Exploring the actions of general practitioners on abnormal findings identified by registered nurses conducting home comprehensive geriatric assessments (CGA).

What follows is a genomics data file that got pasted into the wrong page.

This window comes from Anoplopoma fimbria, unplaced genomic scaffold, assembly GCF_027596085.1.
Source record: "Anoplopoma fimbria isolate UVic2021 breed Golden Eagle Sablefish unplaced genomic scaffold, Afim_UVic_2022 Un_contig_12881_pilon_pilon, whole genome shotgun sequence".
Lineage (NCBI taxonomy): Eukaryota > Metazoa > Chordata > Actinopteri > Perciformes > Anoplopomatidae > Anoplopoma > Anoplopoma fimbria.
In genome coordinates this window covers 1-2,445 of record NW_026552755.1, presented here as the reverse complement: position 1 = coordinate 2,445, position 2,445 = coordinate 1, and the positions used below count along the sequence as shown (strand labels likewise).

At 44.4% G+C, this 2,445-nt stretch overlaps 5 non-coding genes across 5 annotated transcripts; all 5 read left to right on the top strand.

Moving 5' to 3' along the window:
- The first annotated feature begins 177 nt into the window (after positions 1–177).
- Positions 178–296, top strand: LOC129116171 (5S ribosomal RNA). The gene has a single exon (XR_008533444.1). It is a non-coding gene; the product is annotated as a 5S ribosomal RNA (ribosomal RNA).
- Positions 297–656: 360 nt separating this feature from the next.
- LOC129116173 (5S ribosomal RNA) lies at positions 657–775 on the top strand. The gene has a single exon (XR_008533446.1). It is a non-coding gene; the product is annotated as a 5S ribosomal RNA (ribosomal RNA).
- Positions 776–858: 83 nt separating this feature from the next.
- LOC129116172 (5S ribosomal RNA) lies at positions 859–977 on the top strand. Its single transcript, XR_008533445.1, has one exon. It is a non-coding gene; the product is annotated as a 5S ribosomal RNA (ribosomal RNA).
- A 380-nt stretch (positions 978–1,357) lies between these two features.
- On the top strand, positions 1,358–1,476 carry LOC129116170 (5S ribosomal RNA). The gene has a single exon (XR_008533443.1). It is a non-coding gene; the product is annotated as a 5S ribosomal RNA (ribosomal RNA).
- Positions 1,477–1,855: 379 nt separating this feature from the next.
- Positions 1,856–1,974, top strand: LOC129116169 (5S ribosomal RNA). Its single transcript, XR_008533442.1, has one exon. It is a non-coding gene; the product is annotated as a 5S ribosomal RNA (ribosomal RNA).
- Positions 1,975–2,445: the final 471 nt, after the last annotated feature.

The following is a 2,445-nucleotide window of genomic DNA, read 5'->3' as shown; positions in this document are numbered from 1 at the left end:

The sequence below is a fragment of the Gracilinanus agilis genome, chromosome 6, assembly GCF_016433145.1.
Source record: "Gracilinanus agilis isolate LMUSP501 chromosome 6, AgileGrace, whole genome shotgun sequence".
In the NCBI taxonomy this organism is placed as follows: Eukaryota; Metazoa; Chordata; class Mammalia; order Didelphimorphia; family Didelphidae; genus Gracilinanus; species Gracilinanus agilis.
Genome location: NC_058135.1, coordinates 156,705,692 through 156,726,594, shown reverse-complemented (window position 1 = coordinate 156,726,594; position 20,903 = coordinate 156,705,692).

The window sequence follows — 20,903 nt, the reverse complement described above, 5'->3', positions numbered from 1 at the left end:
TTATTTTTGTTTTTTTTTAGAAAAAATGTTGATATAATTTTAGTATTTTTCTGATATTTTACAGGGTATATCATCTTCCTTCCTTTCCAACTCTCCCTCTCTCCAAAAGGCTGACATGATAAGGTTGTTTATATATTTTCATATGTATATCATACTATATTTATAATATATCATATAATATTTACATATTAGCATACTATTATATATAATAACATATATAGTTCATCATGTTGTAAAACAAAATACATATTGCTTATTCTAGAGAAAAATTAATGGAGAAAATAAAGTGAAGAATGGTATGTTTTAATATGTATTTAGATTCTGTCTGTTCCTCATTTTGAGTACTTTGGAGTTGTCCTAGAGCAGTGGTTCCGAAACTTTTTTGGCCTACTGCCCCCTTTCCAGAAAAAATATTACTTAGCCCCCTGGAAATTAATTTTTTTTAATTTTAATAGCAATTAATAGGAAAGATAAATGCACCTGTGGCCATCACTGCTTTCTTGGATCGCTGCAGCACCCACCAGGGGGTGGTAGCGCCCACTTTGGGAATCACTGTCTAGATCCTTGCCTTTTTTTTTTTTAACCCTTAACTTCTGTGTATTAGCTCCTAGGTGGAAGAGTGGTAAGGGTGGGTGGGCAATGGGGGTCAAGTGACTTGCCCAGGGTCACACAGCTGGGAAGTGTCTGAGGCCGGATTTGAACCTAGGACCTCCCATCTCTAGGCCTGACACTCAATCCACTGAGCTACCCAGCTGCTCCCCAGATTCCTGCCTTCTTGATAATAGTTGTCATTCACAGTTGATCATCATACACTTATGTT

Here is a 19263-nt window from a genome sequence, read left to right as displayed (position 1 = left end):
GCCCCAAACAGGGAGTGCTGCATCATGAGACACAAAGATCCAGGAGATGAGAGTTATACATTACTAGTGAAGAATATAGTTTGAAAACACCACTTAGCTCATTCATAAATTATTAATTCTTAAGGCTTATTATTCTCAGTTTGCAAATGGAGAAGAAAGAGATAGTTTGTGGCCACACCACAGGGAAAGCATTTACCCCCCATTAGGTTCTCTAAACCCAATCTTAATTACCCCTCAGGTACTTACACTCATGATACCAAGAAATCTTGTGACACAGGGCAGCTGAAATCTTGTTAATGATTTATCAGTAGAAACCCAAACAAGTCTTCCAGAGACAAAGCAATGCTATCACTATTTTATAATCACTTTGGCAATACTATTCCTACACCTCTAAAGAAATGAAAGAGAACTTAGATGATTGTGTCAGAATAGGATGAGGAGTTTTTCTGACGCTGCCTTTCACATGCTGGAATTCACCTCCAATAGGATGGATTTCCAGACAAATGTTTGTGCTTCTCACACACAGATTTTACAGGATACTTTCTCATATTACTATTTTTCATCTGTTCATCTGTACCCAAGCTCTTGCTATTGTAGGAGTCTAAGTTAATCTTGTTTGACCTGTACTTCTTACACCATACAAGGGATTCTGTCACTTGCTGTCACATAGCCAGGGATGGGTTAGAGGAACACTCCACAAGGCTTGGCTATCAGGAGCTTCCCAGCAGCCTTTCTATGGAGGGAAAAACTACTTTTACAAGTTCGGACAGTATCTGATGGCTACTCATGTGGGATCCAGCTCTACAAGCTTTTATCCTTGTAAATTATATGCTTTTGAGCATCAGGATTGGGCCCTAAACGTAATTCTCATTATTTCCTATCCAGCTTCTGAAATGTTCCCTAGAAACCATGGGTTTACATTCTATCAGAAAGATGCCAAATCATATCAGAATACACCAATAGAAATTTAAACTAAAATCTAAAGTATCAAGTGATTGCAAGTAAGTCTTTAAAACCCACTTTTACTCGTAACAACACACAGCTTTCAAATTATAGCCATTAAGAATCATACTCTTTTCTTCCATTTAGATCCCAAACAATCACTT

Background: In South Africa there data is lacking on the health of the older population. This study aims to report on actions taken by general practitioners on abnormal blood pressure, blood glucose and osteoporosis screen identified by registered nurses, conducting home based visits to older clients. Methods An agency piloted the Comprehensive geriatric assessment (CGA) tool in an urban affluent population. In this cross sectional secondary study analysis, 465 participants aged 60 years and over had a nurse visit in their homes and a subsequent General Practitioner (GP) visit. The prevalence of specific geriatric problems was assessed as well as the frequency of initiated procedures by the GP. This study will focus on initiated actions by the General Practitioners in response to abnormal blood pressures, blood glucose, and osteoporosis screen. Results Frequency tables were utilised to identify prevalence of the abnormal blood pressures, blood glucose and osteoporosis screen. . Abnormal blood pressures were detected (230/465, 49%) of the subjects , the GP initiated actions on only 15/465 (3.2%) of clients. Abnormal blood sugars were detected 106/465 (23%) of the GP initiated actions on 23/465 (5%) of clients. Clinical risk factors for the development of osteoporosis were detected in 252 /465 (54%) subjects GP initiated actions on 11/465 (3%) Conclusion This study explored the relationships between comprehensive geriatric assessment and subsequent GP actions and found using the CGA in this population will be successful in identifying abnormal health findings which will enable intervention. However, due to challenges in the communications and marketing of this service, GP’s were not well informed of their role and did not act on majority of the abnormal findings detected by nurses